OnlineRock Blog

20 April 2009

Where do your CDs go?

As we all know, music is a business, much like any other. So, succeeding in the music industry requires making smart business decisions. Any sort of marketing or publicity that you seek as an artist should have a purpose to it and a methodology behind it.

I mention this because it never fails to amaze me how many musicians, PR firms and publicists send out inappropriate material for review or consideration. At OnlineRock we receive dozens of albums every week from labels and artists or their representatives who didn’t take the time to look at the music we feature and read our submission policy.

Too often bands get excited by the sheer volume of venues that receive their press kits, rather than the quality and relevance of such venues. They and the firms they hire use a shotgun approach to marketing, planning to spray everything while crossing their fingers that something sticks. This seems a costly and wasteful endeavor. I advocate a sniper’s approach: really qualifying and understanding the websites, magazines and labels you’re interested in, so you can pinpoint your message and have a greater shot at achieving your goal. Case in point, a firm I hired to handle a reviews program for a band I worked with yielded a response rate of only four percent, while my own band Needle managed reviews in 30 percent of the publications we contacted, but only after researching the publications and pre-qualifying them.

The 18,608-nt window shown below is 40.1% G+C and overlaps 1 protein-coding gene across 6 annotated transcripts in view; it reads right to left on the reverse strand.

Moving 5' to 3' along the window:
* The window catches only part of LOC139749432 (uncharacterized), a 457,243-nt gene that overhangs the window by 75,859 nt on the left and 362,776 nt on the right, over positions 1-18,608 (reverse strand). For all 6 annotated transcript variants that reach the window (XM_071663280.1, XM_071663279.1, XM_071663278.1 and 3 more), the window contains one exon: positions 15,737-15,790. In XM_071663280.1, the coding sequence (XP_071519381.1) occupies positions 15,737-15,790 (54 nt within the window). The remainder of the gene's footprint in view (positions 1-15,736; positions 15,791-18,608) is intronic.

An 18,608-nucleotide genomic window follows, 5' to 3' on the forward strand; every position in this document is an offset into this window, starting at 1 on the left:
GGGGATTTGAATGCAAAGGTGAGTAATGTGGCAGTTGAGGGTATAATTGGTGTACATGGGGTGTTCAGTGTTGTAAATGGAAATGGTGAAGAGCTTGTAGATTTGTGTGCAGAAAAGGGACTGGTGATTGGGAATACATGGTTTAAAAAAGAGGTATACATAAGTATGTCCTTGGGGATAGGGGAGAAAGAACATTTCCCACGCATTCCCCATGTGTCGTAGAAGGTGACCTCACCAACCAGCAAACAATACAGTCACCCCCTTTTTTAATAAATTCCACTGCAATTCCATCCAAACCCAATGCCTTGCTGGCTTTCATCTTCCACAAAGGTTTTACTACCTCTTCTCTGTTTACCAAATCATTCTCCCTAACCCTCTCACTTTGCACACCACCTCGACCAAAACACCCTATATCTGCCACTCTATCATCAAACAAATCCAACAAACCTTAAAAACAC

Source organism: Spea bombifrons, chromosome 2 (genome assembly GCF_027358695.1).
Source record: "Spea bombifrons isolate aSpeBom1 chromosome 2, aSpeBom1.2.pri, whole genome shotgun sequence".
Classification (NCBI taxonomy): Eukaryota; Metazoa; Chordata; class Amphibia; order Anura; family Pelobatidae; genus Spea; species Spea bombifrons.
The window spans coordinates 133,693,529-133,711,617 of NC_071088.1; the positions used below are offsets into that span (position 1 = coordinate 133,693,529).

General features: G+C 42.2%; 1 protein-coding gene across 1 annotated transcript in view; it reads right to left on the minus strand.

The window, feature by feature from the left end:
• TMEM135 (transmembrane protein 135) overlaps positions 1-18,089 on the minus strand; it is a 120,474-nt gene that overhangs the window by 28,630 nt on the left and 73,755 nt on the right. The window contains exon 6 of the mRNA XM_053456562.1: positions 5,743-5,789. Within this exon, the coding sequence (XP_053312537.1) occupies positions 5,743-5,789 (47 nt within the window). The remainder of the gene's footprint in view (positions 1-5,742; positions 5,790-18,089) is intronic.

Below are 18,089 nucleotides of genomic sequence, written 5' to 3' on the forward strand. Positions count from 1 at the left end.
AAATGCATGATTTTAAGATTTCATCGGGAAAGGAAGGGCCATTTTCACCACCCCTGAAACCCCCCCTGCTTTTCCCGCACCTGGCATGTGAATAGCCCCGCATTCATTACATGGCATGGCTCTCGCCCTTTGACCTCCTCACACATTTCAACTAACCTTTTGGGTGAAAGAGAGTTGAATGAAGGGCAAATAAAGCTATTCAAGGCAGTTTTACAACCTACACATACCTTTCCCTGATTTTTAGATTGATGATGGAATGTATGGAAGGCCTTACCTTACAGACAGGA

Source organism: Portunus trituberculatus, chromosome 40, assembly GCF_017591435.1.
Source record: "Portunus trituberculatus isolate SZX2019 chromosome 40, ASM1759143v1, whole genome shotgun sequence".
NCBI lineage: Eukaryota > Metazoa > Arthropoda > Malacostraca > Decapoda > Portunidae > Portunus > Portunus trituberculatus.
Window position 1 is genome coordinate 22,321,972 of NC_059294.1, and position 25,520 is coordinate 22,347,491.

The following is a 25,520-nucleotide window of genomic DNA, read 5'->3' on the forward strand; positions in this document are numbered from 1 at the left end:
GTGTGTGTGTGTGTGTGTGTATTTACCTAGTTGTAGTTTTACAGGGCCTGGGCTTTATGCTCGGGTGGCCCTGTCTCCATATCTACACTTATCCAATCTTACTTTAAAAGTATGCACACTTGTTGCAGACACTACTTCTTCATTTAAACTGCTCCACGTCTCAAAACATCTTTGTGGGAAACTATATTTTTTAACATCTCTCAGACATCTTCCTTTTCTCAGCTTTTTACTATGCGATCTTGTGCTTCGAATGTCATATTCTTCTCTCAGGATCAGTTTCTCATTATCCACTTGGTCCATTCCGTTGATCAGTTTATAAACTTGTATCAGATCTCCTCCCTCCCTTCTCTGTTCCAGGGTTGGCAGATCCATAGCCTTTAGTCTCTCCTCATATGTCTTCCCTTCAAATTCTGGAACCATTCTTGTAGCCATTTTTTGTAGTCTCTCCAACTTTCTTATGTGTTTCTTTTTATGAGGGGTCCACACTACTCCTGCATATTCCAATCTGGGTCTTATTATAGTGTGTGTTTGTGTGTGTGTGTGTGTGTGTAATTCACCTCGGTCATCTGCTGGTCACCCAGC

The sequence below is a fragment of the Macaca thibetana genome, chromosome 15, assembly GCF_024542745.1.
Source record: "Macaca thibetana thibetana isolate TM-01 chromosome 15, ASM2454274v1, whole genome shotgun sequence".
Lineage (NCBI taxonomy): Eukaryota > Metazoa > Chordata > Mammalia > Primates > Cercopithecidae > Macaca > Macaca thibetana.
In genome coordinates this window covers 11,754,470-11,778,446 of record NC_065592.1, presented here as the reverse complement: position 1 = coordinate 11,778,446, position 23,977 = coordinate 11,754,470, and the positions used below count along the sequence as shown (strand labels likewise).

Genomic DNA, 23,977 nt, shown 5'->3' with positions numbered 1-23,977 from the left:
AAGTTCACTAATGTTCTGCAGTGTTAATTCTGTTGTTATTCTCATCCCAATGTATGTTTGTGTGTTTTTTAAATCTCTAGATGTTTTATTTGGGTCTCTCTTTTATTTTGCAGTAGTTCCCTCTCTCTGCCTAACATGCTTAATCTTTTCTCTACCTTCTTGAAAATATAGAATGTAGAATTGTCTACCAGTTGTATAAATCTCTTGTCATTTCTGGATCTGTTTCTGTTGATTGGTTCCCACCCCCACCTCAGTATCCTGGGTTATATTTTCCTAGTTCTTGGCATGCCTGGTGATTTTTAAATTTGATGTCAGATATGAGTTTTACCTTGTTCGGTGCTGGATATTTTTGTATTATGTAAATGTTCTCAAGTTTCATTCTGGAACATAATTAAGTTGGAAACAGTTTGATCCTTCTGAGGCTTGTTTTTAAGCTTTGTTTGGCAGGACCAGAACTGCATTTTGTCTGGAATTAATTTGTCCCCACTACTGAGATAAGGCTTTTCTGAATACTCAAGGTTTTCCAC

I’m not suggesting you ditch the PR or publicity firm you’re now using; they’re pros at what they do for a reason. Rather partner with them to ensure they understand your music and help determine where your band’s most realistic and viable opportunities lie. Then they can tailor messages specific to your target market. You will likely be pleased with the results.

06 April 2009

MySpace increases its song limit so take advantage!

If you’re a band on MySpace, you probably got a message from Tom within the past few days telling you that you can now load up to ten songs onto your profile. I think the limit for free accounts was six before. If you were a bigger label band, you could get the extra songs for a few dollars but this begins to open things up for Indie bands that want to showcase a full body of work. My band Needle is taking advantage of this new limit and has now posted its complete first album Songs Your Mother Never Sang You for the world to listen to.

http://www.myspace.com/needlemusic